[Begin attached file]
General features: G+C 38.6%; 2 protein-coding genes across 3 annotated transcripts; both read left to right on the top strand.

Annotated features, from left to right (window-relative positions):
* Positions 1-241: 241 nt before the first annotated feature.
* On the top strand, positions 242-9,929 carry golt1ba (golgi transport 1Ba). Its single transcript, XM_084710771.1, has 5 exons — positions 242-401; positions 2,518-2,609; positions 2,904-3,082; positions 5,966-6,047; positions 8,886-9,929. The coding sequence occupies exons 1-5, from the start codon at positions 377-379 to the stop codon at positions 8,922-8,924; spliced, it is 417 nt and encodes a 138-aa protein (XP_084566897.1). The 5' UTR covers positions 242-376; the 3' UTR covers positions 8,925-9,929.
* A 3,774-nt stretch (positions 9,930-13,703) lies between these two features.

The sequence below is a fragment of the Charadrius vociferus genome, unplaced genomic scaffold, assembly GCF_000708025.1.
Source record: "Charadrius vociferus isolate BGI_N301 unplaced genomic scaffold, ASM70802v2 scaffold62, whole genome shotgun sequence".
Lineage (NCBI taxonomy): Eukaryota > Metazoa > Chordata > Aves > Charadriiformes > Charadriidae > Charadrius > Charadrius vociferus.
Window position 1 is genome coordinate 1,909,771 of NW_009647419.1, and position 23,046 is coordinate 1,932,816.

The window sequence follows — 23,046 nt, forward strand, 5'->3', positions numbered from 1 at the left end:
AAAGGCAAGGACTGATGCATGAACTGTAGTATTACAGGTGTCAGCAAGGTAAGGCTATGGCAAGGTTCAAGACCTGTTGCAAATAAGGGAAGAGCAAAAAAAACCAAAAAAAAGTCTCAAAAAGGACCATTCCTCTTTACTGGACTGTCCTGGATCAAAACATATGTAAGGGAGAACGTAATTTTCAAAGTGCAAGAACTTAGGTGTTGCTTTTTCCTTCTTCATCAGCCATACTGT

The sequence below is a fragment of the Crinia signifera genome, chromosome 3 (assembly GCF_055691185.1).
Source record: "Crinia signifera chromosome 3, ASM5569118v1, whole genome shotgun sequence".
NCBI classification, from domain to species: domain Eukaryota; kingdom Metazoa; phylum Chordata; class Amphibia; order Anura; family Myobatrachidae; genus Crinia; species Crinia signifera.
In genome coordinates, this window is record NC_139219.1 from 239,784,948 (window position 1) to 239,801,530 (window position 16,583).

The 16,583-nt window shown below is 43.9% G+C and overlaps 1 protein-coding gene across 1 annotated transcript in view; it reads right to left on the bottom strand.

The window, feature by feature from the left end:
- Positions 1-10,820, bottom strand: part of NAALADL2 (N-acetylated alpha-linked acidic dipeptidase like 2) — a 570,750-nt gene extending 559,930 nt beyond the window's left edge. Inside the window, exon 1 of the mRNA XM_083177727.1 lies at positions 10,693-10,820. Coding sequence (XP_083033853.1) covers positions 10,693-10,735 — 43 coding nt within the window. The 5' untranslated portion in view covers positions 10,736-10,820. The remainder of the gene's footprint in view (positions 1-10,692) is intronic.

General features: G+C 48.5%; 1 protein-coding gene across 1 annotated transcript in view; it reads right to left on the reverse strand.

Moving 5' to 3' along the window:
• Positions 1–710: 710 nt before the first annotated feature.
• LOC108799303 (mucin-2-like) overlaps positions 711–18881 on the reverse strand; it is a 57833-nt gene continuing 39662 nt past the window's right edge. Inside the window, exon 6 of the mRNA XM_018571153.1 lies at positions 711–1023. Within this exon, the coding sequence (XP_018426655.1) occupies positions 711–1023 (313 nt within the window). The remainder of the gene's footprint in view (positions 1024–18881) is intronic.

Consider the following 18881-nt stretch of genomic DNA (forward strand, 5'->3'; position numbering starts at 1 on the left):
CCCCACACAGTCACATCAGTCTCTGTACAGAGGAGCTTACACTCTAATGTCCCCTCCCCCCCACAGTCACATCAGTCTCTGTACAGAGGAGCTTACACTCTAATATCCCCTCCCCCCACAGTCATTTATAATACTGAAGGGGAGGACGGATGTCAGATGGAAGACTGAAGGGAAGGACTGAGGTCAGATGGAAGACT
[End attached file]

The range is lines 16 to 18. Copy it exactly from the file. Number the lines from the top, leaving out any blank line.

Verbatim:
The 16,583-nt window shown below is 43.9% G+C and overlaps 1 protein-coding gene across 1 annotated transcript in view; it reads right to left on the bottom strand.

The window, feature by feature from the left end:
- Positions 1-10,820, bottom strand: part of NAALADL2 (N-acetylated alpha-linked acidic dipeptidase like 2) — a 570,750-nt gene extending 559,930 nt beyond the window's left edge. Inside the window, exon 1 of the mRNA XM_083177727.1 lies at positions 10,693-10,820. Coding sequence (XP_083033853.1) covers positions 10,693-10,735 — 43 coding nt within the window. The 5' untranslated portion in view covers positions 10,736-10,820. The remainder of the gene's footprint in view (positions 1-10,692) is intronic.